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AZERBAIJAN: No legal place of worship for 40,000-strong town
ICC Note:
Greater Grace Protestant Church has run out of options to regain legal status in the Azerbaijani courts.  The church was approved for registration in 2003 by the Justice Ministry, but did not gain registration with the State Committee in the controversial “re-registration” requirement of all religious organizations in Azerbaijan in 2009. This means that any members of the Church who gather to worship will be doing so illegally. Christians are not the only ones being denied legal status. Recently, the only registered Muslim community nearby was stripped of its registration. This means that for the 40,000 residents near the capital, Baku, there is now NO legal place of worship for any faith or religion.
By Felix Corley
01/17/2013 Azerbaijan (Forum 18) -“The only registered Muslim community in the town of Hirdalan near the Azerbaijani capital Baku has had its legal status stripped from it. This leaves the town’s 40,000 residents with no legal place of worship for any faith. This is the second time known to Forum 18 News Service that the State Committee for Work with Religious Organizations has succeeded in court in having a religious community’s registration with the Justice Ministry stripped from it. The first, Baku’s Greater Grace Protestant Church, failed in its last-ditch Supreme Court challenge on 9 January. Losing legal status is a crippling blow for a religious community as – in defiance of Azerbaijan’s international human rights obligations – any religious activity without state registration is illegal and punishable.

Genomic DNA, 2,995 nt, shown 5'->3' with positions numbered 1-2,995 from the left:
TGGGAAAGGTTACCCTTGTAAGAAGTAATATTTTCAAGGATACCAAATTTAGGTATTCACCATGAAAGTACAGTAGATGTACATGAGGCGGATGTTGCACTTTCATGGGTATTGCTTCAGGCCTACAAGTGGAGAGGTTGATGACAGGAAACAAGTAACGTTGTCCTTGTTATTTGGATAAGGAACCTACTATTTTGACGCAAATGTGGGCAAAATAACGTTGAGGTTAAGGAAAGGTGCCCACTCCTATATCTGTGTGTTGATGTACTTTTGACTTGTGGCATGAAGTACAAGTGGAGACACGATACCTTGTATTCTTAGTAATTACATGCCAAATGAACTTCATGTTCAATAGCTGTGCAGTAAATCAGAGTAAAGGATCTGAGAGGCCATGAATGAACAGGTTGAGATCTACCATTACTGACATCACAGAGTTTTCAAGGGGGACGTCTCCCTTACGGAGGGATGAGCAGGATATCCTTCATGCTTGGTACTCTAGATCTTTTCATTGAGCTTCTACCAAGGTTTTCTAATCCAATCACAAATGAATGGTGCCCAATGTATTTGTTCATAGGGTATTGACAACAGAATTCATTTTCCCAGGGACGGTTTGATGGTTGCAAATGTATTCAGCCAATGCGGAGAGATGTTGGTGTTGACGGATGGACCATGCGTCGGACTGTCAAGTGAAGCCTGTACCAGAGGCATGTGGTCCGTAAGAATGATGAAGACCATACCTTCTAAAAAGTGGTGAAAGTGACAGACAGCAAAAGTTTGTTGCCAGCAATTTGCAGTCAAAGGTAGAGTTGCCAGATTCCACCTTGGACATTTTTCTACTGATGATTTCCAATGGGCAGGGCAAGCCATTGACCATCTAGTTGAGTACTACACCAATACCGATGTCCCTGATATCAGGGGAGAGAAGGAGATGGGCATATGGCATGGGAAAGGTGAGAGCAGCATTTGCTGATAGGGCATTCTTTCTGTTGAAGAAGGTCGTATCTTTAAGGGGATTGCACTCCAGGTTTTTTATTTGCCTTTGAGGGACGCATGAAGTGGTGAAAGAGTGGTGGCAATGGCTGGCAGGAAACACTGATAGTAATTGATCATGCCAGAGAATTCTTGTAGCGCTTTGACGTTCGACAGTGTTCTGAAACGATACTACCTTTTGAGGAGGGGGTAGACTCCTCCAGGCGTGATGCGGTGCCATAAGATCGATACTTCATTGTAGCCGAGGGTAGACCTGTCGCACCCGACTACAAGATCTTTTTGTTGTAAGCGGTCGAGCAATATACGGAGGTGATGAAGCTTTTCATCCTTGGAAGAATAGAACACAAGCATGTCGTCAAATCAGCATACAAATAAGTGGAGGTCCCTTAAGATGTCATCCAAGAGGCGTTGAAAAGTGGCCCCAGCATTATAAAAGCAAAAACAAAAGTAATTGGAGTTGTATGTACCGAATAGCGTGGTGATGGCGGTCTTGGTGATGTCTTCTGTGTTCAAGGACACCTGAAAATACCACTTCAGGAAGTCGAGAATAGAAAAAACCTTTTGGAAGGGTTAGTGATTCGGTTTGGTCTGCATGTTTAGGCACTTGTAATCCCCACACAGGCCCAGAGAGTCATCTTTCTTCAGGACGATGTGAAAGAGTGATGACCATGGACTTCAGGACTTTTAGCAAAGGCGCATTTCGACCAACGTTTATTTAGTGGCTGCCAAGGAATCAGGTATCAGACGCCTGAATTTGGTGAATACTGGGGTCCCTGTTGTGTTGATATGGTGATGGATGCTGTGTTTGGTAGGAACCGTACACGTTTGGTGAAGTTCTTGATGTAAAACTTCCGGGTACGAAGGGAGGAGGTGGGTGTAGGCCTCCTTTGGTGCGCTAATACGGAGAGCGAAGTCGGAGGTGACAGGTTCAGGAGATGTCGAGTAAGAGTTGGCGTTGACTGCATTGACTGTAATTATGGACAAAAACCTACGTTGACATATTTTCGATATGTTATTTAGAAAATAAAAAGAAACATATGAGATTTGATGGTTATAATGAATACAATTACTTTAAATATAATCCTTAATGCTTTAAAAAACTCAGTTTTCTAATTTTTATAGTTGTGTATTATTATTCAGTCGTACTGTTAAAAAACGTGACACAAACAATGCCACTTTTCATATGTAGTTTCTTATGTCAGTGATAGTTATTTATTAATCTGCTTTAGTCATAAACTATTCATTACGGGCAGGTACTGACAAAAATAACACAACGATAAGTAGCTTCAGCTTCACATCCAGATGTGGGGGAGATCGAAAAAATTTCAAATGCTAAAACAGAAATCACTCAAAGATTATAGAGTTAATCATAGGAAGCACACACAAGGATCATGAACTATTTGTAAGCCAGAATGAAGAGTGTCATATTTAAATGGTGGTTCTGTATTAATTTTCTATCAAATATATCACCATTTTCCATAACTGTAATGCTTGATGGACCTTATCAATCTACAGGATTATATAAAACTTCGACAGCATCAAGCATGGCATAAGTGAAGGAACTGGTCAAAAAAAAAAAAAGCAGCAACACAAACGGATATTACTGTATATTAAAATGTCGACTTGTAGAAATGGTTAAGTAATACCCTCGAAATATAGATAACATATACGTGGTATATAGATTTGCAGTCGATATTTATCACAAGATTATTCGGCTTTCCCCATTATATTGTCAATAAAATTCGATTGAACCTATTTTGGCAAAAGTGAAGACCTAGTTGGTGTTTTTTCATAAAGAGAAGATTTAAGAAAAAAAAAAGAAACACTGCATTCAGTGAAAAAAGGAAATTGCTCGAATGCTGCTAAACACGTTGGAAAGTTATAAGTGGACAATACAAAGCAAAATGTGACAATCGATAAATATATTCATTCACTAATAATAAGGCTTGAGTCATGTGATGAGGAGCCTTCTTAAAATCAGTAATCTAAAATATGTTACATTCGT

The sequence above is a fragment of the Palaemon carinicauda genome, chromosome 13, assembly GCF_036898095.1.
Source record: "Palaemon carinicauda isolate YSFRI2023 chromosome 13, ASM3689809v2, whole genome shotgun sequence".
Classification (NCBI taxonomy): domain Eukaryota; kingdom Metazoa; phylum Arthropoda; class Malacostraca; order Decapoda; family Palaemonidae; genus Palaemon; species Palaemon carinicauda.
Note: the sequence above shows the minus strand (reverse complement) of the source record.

Protestant Church’s final appeal fails
The liquidation of the Hirdalan Muslim community came after a similar court case in Baku to strip the city’s Greater Grace Protestant Church of its legal status. Judge Nigar Rasulbeyova of Azerbaijan’s Supreme Court rejected the Church’s last-ditch appeal against the liquidation on 9 January. “The hearing lasted just eight minutes,” church members told Forum 18. The Church has no further opportunities to challenge the stripping of legal status through the Azerbaijani court system.
As with the Hirdalan Muslim community, Greater Grace Church had gained its registration from the Justice Ministry, years before the compulsory re-registration with the State Committee mandated by the harsh 2009 Religion Law amendments. Neither the State Committee nor the courts have explained how one state agency can bring a case to remove the state registration issued by another.
The Church gained its Justice Ministry registration in 1993. The State Committee, which is now in charge of registering religious communities, lodged a liquidation suit in December 2011, arguing that the Church should be liquidated for failing to gain re-registration with it in 2009. In April 2012, Baku’s Administrative Economic Court No. 1 upheld the State Committee’s suit. The Appeal Court rejected the Church’s appeal in July 2012, after which the Church lodged its appeal to the Supreme Court”

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